A procedure is also utilized to determine the top of the proportioning temperature band which takes into account that the hotter the cooking medium, the greater the heat loss to the atmosphere. Initially, the temperature difference between atmospheric temperature and the cooking medium is measured. The difference is multiplied by a constant. The result is then added to the desired set temperature.
The following example illustrates the use of the temperature control technique. When the device is first connected to the power source, the processor goes through a self-check or initialization procedure for approximately 10 seconds. Thereafter, the unit may be turned on. After the unit has been turned on for a period of time and the cooking medium has been warmed, the temperature is stable and the unit is proportioned within the proportioning band. At this point, the slope is near zero and the actual temperature nearly equals the set temperature. Then, a cold batch of food products will be lowered into the cooking medium. Before the actual temperature has dropped a full degree, the slope will become extremely negative and the unit will stop proportioning. The slope, which is negative, will be multiplied by the constant and added to the actual temperature. This figure will then be compared with the set temperature. Since it will be lower than the set temperature, the heating elements will be turned on at full power. As the cold food product cooks, the temperature will stay down, leaving the heating elements on all the time.
Once the batch is removed from the cooking medium, the actual temperature will start to rise quickly. The slope becomes positive and again will be multiplied by the constant and added to the actual temperature. As long as this number is below the set temperature, the heating elements will remain on at full power all the time. When this number exceeds the set temperature, the heating elements will be turned off. In the present example, the heating elements are turned off approximately nine degrees before the set temperature has been reached. This technique will keep the heating elements off as the actual temperature rises and coasts upward. A short time thereafter, the actual temperature will be within three degrees of the set temperature and the slope will be low, near zero. The proportioning mechanism will then take over to maintain the temperature of the cooking medium within three degrees of the set temperature.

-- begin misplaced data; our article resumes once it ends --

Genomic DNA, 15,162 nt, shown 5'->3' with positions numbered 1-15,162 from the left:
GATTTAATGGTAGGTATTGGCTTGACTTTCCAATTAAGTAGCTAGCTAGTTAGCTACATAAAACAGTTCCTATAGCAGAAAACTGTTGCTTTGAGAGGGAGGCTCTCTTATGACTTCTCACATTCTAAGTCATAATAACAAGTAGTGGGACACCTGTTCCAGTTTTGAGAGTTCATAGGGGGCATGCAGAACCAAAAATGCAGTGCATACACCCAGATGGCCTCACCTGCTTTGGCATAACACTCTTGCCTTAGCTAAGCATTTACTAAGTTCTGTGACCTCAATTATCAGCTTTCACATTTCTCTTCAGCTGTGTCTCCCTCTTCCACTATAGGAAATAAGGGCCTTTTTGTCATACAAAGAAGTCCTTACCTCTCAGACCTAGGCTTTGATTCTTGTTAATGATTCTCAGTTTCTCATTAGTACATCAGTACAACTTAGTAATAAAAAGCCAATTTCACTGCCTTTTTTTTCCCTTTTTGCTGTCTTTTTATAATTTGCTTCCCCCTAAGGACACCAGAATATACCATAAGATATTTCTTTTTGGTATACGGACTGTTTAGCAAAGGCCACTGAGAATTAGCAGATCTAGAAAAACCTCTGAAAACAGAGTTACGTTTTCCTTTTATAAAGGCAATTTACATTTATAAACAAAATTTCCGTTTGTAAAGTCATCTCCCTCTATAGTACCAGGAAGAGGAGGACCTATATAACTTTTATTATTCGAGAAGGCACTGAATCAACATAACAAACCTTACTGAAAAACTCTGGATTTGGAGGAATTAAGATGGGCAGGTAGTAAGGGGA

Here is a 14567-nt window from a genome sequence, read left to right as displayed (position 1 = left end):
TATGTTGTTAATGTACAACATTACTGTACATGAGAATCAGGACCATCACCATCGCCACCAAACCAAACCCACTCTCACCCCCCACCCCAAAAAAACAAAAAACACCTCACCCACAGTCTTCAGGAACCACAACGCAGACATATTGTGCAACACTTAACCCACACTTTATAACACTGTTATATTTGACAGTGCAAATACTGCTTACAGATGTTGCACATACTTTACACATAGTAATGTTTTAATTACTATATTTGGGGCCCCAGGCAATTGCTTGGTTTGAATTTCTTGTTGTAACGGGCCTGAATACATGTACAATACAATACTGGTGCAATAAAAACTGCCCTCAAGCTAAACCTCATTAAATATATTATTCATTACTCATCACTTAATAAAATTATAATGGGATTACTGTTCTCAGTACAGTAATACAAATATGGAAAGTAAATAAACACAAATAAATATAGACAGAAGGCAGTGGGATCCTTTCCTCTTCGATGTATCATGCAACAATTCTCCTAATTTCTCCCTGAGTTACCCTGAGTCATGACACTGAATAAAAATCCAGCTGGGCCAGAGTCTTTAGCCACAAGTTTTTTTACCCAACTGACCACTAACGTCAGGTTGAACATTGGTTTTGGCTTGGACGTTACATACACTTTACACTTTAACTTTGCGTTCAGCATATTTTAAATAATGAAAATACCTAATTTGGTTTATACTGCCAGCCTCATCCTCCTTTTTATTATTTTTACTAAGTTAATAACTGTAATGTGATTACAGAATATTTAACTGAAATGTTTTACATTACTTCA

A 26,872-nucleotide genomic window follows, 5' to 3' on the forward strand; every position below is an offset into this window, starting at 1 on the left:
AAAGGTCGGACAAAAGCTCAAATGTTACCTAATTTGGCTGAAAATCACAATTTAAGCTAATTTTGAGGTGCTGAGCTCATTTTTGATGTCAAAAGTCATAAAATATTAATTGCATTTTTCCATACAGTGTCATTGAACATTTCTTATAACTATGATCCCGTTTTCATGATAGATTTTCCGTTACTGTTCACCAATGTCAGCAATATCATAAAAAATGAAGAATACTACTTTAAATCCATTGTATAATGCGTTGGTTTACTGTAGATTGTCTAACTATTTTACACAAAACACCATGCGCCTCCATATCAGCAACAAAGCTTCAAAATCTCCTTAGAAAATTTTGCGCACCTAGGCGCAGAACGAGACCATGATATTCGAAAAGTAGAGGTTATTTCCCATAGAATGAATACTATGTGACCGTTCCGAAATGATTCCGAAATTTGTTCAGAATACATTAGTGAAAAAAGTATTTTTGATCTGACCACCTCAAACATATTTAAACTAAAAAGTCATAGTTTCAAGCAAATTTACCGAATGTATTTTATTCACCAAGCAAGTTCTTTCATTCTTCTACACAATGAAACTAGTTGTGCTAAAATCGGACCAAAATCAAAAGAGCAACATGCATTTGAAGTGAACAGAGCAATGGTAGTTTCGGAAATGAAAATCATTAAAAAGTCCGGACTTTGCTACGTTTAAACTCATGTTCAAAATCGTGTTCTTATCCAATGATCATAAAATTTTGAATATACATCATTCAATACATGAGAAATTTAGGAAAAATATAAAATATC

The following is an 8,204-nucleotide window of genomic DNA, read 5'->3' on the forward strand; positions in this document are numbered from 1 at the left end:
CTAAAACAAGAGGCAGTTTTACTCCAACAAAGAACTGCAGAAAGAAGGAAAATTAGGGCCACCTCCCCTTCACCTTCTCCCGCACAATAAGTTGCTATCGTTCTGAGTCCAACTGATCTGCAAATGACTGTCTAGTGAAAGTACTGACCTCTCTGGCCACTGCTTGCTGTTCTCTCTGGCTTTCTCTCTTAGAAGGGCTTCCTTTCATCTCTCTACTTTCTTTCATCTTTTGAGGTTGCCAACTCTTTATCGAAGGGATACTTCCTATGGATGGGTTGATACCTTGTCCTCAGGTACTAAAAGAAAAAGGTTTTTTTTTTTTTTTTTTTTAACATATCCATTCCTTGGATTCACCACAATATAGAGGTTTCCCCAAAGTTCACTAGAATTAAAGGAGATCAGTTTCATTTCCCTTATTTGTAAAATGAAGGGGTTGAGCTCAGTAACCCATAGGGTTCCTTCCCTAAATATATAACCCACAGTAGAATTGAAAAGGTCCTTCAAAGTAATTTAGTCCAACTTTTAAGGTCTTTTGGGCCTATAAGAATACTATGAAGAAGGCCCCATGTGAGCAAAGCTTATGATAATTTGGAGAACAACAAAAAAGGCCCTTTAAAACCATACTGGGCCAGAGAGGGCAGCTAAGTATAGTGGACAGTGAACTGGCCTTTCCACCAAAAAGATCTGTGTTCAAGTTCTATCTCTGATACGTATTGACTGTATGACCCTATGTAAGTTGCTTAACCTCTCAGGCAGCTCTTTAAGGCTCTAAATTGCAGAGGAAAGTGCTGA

The present invention provides a fryer that has quicker temperature recovery than in existing proportioning controllers. In existing controllers, when a cold batch of food is lowered into the cooking medium, the actual temperature of the cooking medium must increase outside of the proportioning band before the heaters are turned on at full force. By utilizing the technique described herein, the heating elements will come on at full force quicker-as soon as the slope becomes negative to a great degree.
Whereas the present invention has been described in relation to the drawings attached hereto, it should be understood that other and further modifications, apart from those shown or suggested herein, may be made within the spirit and scope of this invention.
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|U.S. Classification||99/330, 219/494, 219/497, 99/403, 219/492, 126/374.1, 99/331|
|International Classification||G05D23/20, A47J37/12|
|Cooperative Classification||A47J37/1266, G05D23/20, G05D23/1917|
|European Classification||A47J37/12K, G05D23/20D|
|Oct 10, 1990||AS||Assignment|
Owner name: DAYLIGHT DONUT FLOUR AND EQUIPMENT CO., P.O. BOX 5
Free format text: ASSIGNMENT OF ASSIGNORS INTEREST.;ASSIGNOR:LEHMAN, THOMAS;REEL/FRAME:005479/0941
|Aug 14, 1995||FPAY||Fee payment|
Year of fee payment: 4
|Jul 13, 1998||AS||Assignment|
Owner name: DAYLIGHT CORPORATION, OKLAHOMA
Free format text: CORRECT ASSIGNMENT PREVIOUSLY RECORDED AT REEL 5479 FRAME 0941;ASSIGNOR:LEHMAN, THOMAS;REEL/FRAME:009306/0497
Effective date: 19901010
|Sep 21, 1999||REMI||Maintenance fee reminder mailed|
|Feb 27, 2000||LAPS||Lapse for failure to pay maintenance fees|
|May 9, 2000||FP||Expired due to failure to pay maintenance fee|
Effective date: 20000225